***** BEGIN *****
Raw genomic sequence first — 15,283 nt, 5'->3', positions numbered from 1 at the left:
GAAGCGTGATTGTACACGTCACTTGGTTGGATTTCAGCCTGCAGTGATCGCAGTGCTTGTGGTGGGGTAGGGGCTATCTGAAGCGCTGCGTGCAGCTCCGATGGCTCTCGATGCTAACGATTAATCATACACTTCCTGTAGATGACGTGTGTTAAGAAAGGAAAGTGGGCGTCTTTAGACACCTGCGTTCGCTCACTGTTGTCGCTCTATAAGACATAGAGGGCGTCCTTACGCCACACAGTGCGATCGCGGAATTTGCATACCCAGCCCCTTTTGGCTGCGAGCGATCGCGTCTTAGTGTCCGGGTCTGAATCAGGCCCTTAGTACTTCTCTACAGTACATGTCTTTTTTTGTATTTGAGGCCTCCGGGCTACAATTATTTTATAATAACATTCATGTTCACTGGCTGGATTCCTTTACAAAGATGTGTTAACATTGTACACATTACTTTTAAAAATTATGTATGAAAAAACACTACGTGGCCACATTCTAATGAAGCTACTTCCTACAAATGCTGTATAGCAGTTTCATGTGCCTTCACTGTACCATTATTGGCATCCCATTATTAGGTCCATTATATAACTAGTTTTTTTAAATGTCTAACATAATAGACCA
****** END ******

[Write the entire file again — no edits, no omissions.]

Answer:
Raw genomic sequence first — 15,283 nt, 5'->3', positions numbered from 1 at the left:
GAAGCGTGATTGTACACGTCACTTGGTTGGATTTCAGCCTGCAGTGATCGCAGTGCTTGTGGTGGGGTAGGGGCTATCTGAAGCGCTGCGTGCAGCTCCGATGGCTCTCGATGCTAACGATTAATCATACACTTCCTGTAGATGACGTGTGTTAAGAAAGGAAAGTGGGCGTCTTTAGACACCTGCGTTCGCTCACTGTTGTCGCTCTATAAGACATAGAGGGCGTCCTTACGCCACACAGTGCGATCGCGGAATTTGCATACCCAGCCCCTTTTGGCTGCGAGCGATCGCGTCTTAGTGTCCGGGTCTGAATCAGGCCCTTAGTACTTCTCTACAGTACATGTCTTTTTTTGTATTTGAGGCCTCCGGGCTACAATTATTTTATAATAACATTCATGTTCACTGGCTGGATTCCTTTACAAAGATGTGTTAACATTGTACACATTACTTTTAAAAATTATGTATGAAAAAACACTACGTGGCCACATTCTAATGAAGCTACTTCCTACAAATGCTGTATAGCAGTTTCATGTGCCTTCACTGTACCATTATTGGCATCCCATTATTAGGTCCATTATATAACTAGTTTTTTTAAATGTCTAACATAATAGACCA